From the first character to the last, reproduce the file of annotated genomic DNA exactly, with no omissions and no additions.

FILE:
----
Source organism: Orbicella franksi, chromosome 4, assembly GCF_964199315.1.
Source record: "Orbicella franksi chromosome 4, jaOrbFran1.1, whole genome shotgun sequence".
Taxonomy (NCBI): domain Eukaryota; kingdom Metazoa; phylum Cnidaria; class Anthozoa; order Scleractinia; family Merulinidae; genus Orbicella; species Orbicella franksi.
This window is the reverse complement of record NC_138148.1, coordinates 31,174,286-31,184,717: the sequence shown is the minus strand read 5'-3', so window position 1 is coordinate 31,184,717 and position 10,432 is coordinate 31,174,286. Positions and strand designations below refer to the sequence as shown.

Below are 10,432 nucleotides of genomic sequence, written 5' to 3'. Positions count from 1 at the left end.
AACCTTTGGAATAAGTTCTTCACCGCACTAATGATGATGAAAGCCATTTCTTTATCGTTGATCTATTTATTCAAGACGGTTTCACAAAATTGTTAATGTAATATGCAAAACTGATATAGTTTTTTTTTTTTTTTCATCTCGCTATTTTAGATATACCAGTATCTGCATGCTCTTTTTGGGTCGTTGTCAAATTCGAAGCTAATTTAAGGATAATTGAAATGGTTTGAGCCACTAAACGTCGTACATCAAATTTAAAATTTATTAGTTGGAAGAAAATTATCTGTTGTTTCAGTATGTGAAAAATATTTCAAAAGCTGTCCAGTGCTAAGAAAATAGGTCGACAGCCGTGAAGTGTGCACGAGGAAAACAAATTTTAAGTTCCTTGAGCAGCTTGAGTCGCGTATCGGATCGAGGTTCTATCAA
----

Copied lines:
Source organism: Orbicella franksi, chromosome 4, assembly GCF_964199315.1.
Source record: "Orbicella franksi chromosome 4, jaOrbFran1.1, whole genome shotgun sequence".
Taxonomy (NCBI): domain Eukaryota; kingdom Metazoa; phylum Cnidaria; class Anthozoa; order Scleractinia; family Merulinidae; genus Orbicella; species Orbicella franksi.
This window is the reverse complement of record NC_138148.1, coordinates 31,174,286-31,184,717: the sequence shown is the minus strand read 5'-3', so window position 1 is coordinate 31,184,717 and position 10,432 is coordinate 31,174,286. Positions and strand designations below refer to the sequence as shown.

Below are 10,432 nucleotides of genomic sequence, written 5' to 3'. Positions count from 1 at the left end.
AACCTTTGGAATAAGTTCTTCACCGCACTAATGATGATGAAAGCCATTTCTTTATCGTTGATCTATTTATTCAAGACGGTTTCACAAAATTGTTAATGTAATATGCAAAACTGATATAGTTTTTTTTTTTTTTTCATCTCGCTATTTTAGATATACCAGTATCTGCATGCTCTTTTTGGGTCGTTGTCAAATTCGAAGCTAATTTAAGGATAATTGAAATGGTTTGAGCCACTAAACGTCGTACATCAAATTTAAAATTTATTAGTTGGAAGAAAATTATCTGTTGTTTCAGTATGTGAAAAATATTTCAAAAGCTGTCCAGTGCTAAGAAAATAGGTCGACAGCCGTGAAGTGTGCACGAGGAAAACAAATTTTAAGTTCCTTGAGCAGCTTGAGTCGCGTATCGGATCGAGGTTCTATCAA